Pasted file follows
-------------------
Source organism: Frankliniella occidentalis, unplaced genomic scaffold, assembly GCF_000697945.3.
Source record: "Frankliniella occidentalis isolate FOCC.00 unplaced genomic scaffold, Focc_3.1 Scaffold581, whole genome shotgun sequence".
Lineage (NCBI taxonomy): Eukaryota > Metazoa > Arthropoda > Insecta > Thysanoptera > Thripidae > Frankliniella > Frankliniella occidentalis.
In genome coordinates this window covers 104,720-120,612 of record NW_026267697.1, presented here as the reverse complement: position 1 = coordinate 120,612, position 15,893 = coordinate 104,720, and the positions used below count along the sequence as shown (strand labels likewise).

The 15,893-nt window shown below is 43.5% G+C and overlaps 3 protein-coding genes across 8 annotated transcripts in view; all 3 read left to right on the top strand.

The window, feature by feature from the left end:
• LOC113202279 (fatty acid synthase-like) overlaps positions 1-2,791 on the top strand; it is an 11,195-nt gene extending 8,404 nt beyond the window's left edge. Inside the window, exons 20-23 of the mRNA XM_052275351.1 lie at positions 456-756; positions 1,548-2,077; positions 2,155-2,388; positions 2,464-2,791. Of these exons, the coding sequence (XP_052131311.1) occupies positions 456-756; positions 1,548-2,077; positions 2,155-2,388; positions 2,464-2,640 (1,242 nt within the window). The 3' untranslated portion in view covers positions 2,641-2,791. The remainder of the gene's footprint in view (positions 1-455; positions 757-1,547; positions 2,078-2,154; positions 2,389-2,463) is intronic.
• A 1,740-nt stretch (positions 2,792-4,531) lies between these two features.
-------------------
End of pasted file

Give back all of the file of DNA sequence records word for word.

Source organism: Frankliniella occidentalis, unplaced genomic scaffold, assembly GCF_000697945.3.
Source record: "Frankliniella occidentalis isolate FOCC.00 unplaced genomic scaffold, Focc_3.1 Scaffold581, whole genome shotgun sequence".
Lineage (NCBI taxonomy): Eukaryota > Metazoa > Arthropoda > Insecta > Thysanoptera > Thripidae > Frankliniella > Frankliniella occidentalis.
In genome coordinates this window covers 104,720-120,612 of record NW_026267697.1, presented here as the reverse complement: position 1 = coordinate 120,612, position 15,893 = coordinate 104,720, and the positions used below count along the sequence as shown (strand labels likewise).

The 15,893-nt window shown below is 43.5% G+C and overlaps 3 protein-coding genes across 8 annotated transcripts in view; all 3 read left to right on the top strand.

The window, feature by feature from the left end:
• LOC113202279 (fatty acid synthase-like) overlaps positions 1-2,791 on the top strand; it is an 11,195-nt gene extending 8,404 nt beyond the window's left edge. Inside the window, exons 20-23 of the mRNA XM_052275351.1 lie at positions 456-756; positions 1,548-2,077; positions 2,155-2,388; positions 2,464-2,791. Of these exons, the coding sequence (XP_052131311.1) occupies positions 456-756; positions 1,548-2,077; positions 2,155-2,388; positions 2,464-2,640 (1,242 nt within the window). The 3' untranslated portion in view covers positions 2,641-2,791. The remainder of the gene's footprint in view (positions 1-455; positions 757-1,547; positions 2,078-2,154; positions 2,389-2,463) is intronic.
• A 1,740-nt stretch (positions 2,792-4,531) lies between these two features.